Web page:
Sharecropping in the Post-Emancipation South

April 10th, 2011 by vma2

Eric Foner’s Nothing But Freedom: Emancipation and its Legacy describes the post-emancipation lives of freed slaves in the South. As such, there is a need to focus on the change in the way labor was handled in the South, since emancipation brought about a major change in the way planters would be able to man their plantations. Foner describes many different methods by which white planters attempted to employ former slaves so as to save their plantations during reconstruction, but one that seems to rise above the rest was sharecropping. In his numerous examples, Foner seems to suggest that freedpeople preferred sharecropping to working for wages or under any other system; sharecropping allowed them to be autonomous to an extent, as opposed to working for wages and, therefore, under the thumbs of their former masters still.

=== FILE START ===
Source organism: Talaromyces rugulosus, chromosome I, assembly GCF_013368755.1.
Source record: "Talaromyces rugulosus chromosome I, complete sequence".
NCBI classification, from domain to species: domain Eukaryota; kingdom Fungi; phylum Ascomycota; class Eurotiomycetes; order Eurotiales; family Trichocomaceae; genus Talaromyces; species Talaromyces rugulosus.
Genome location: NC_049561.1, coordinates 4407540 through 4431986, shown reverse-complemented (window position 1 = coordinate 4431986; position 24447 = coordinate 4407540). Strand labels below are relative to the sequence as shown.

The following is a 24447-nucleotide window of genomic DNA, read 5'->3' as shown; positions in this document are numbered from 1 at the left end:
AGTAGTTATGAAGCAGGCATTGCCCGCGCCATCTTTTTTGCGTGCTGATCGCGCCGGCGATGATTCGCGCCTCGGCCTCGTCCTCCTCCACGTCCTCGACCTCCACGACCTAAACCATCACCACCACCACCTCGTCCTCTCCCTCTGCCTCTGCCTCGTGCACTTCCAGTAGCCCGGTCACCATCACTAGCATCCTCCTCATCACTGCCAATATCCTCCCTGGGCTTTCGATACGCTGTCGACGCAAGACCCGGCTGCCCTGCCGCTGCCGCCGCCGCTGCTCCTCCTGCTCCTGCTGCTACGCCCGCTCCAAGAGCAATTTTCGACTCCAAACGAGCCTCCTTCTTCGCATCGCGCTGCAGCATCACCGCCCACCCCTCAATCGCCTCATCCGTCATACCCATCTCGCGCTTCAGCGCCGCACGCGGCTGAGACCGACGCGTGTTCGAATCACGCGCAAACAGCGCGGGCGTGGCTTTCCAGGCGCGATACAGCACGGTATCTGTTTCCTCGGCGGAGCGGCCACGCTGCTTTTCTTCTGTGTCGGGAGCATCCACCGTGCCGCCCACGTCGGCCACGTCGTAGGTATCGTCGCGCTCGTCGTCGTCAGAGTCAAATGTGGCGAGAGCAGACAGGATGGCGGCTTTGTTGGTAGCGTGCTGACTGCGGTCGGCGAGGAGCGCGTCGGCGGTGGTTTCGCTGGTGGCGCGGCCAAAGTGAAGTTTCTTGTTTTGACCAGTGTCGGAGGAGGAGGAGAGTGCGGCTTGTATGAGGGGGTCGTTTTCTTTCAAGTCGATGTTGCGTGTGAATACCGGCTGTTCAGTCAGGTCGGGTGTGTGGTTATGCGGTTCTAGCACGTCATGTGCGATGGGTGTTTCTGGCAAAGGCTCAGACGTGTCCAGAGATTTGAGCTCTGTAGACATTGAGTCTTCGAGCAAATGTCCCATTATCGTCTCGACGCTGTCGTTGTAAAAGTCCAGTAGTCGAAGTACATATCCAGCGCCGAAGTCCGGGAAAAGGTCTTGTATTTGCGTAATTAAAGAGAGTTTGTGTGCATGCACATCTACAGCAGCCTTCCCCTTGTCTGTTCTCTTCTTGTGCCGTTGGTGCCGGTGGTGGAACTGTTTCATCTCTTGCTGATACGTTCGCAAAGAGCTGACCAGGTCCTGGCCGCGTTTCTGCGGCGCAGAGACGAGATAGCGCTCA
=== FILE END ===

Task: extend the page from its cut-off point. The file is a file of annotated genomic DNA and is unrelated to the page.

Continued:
Foner first describes the low country slaves’ way of life as one where slaves had “control over their own time and the pace of work”, since these plantations were organized on the task system and therefore set the slaves to work on preordained tasks per day, giving them a chance at free time or supplementary work when finished. (78) Given that this was in the antebellum South, this system of labor seemed about as forgiving as slavery could be to begin with. But even these slaves sought freedom, and “The Civil War shattered the golden age of the antebellum rice kingdom.” (79)